Friday, 12/10/21 – Knocking or Nagging?

Knocking or Nagging?

Before long most spiritually nourished Christians become familiar with Matthew 7:7-8 “Ask and it will be given to you; seek and you will find; knock and the door will be opened to you. For everyone who asks receives; the one who seeks finds; and to the one who knocks, the door will be opened.”

The phrase is repeated in Luke 11:9-10 along with the illustration of the persistence of the man seeking loaves at midnight to feed a hungry houseguest. He tells a similar story in Luke 18 regarding a widow woman seeking justice against an adversary. His purpose in the parable is stated at the outset, “to show them that they should always pray and not give up.” (Luke 18:1).

Ask… seek… knock…” All three verbs are gerunds denoting ongoing activity. Yet there are other passages which point to times when one must simply stop.

In one of Paul’s epistles to the Corinthian church he writes of an an undefined “thorn” which beset him, “a messenger of Satan, to harass me,” he says, only later learning its purpose. He recounts “Three times I besought the Lord about this, that it should leave me; but He said to me, ‘My grace is sufficient for you, for my power is made perfect in weakness.’” (2 Cor. 12:8-9).

Three times Paul prayed, only three, and then he stopped! What made the difference? Surely he agreed with our Lord’s teaching on persistence. “Pray without ceasing,” he urged the Thessalonians. (1 Thess. 5:17). Yet, here, three times, and he stops.

We must be very humble when we pray, cognizant that we are approaching the Almighty for His answer. We are knocking for there is something we do not know, and want Him to tell or to show us. We must not confuse flesh with Spirit. We must come to Him as Christ also came to the Father — also only thrice — ever willing to say to Him, “Not my will, but Your’s be done.” (Matt. 26:39, Mark 14:36, Luke 22:42, John 6:38).

When His answer is clear, we are done.

Press on…

Got a question? Use the Contact page and send It to me. We’ll search the Word for God’s answer.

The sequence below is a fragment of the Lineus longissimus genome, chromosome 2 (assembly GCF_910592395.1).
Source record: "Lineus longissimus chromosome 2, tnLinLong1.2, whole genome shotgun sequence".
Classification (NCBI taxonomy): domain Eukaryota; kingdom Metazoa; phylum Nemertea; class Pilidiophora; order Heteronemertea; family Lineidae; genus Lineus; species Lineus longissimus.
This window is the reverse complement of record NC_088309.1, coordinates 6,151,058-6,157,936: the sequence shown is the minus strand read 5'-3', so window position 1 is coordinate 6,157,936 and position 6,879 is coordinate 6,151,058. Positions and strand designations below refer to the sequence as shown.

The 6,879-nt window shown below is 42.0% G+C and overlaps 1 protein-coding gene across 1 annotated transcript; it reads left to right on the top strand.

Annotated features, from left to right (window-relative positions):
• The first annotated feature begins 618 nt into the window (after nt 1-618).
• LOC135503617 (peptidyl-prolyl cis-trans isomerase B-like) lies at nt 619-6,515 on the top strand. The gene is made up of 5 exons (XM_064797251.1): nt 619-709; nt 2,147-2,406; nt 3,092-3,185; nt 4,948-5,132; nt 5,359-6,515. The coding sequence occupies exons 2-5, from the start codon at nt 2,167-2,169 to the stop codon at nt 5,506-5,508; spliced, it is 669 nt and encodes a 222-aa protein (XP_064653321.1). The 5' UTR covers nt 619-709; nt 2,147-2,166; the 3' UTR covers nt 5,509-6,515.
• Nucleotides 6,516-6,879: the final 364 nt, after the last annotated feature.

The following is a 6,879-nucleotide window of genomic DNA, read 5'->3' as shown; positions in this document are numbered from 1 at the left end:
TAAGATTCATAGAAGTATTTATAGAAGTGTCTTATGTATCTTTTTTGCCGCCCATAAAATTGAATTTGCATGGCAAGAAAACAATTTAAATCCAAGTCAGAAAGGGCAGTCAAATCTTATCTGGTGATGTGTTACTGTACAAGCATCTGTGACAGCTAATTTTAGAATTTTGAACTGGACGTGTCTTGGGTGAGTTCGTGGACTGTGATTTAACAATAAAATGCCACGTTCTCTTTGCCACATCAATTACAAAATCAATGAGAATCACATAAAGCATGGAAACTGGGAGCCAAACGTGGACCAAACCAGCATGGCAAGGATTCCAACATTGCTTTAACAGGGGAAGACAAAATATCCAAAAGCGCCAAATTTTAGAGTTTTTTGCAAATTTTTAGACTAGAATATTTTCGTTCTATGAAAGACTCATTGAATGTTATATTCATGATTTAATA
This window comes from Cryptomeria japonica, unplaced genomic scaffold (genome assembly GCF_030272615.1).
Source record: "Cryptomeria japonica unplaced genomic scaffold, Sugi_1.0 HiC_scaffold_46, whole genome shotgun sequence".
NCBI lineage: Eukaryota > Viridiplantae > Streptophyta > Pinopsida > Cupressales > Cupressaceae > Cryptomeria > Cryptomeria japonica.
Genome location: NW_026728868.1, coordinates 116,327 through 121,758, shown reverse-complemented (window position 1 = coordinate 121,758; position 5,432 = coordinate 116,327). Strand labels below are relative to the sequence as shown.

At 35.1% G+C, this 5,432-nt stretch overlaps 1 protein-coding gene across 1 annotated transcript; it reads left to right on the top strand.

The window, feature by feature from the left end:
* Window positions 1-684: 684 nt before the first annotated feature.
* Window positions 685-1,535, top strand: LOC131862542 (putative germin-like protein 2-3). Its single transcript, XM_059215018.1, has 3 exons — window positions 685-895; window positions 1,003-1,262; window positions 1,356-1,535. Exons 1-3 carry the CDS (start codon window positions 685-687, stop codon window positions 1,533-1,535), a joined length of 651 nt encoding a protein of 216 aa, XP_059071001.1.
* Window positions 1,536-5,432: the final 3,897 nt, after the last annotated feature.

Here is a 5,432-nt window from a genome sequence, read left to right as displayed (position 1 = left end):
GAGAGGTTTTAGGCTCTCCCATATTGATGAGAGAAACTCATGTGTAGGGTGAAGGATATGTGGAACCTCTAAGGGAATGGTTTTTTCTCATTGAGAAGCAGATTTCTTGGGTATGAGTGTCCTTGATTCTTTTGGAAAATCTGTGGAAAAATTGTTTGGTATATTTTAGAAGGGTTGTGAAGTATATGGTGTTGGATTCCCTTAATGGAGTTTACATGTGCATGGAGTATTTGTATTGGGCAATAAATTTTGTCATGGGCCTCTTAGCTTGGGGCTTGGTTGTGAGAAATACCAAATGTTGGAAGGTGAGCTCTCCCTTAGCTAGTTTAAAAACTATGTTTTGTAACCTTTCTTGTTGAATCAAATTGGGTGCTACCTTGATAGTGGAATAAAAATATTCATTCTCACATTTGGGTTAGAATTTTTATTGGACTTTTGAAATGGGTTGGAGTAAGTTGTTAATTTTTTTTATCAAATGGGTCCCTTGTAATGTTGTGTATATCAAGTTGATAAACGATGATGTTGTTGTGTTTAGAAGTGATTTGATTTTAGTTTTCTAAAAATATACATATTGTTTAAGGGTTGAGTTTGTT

Monday, 11/1/21 – Panting through the Pandemic

Panting through the Pandemic

A popular worship song by Maranatha proclaims, “As the deer panteth for the water / So my soul longeth after Thee. / You alone are my heart’s desire / And I long to worship Thee”

The words are those of the sons of Korah, taken from the first verse or two of Psalm 42, “As the deer pants for streams of water, so my soul pants for you, my God. My soul thirsts for God, for the living God. When can I go and meet with God?” (Ps. 42:1-2)

The song is a lovely expression of the heart’s longing to reach out to God, an acknowledgment of the pliants need for Him, of one’s reliance and dependence upon Him for life and spiritual sustenance. But it does not grow out of a sense of joyous nearness to Him: in fact, it grows from quite the opposite. It grows from the psalmist’s experience of great absence of His Presence, his experience of a great depression in his soul.

My tears have been my food day and night,” he laments. “I remember…how I used to go to the house of God… with shouts of joy and praise.” But now his acquaintances mock him. “Where is your God?” they scoff.

This son of Korah is bewildered, downcast and very depressed! “Why, my soul, are you downcast? / Why so disturbed within me? He says to himself “Put your hope in God, for I will yet praise Him.” He likens the depth of his soul’s longing to waves and breakers bursting and calling out to what he knows of the ocean depth of God’s goodness and love. He cries out “Why have you forgotten me? / Why must I go about mourning…” and he questions his soul once again “Why, my soul, are you downcast? / Why so disturbed within me?” He reiterates his former self plea, “Put your hope in God, for I will yet praise him, my Savior and my God.”

Animals both wild and domestic do not need lessons in panting. Thirst immediately prompts the quest for water. Finding it, they instinctively know what to do. This psalm ends with the author still panting… still desperate. He writes another… and concludes it with the very same plea,

“Why, my soul, are you downcast? / Why so disturbed within me? / Put your hope in God, for I will yet praise him, my Savior and my God.” (Ps. 43:5).

Perhaps you are feeling somewhat like him. Four times now we have hoped this pandemic was ending, yet four times this hope turned again to despair… bewilderment… depression. Let me encourage you to persist… to speak challenge to both your weary soul and the souls of others and affirm “I will yet praise him, my Savior and my God.”

Believers are in this world Christ’s Ambassadors… light and salt… bearers of hope to a hope-less humanity. Even now you know for Whom you pant. Many others do not. “Come now… rise… let us be going…” (c.f. John 14:31).

More tomorrow…

To hear this past Sunday’s message, go to the Facebook page of Lincoln Baptist Church, or link to the livestream from the church website.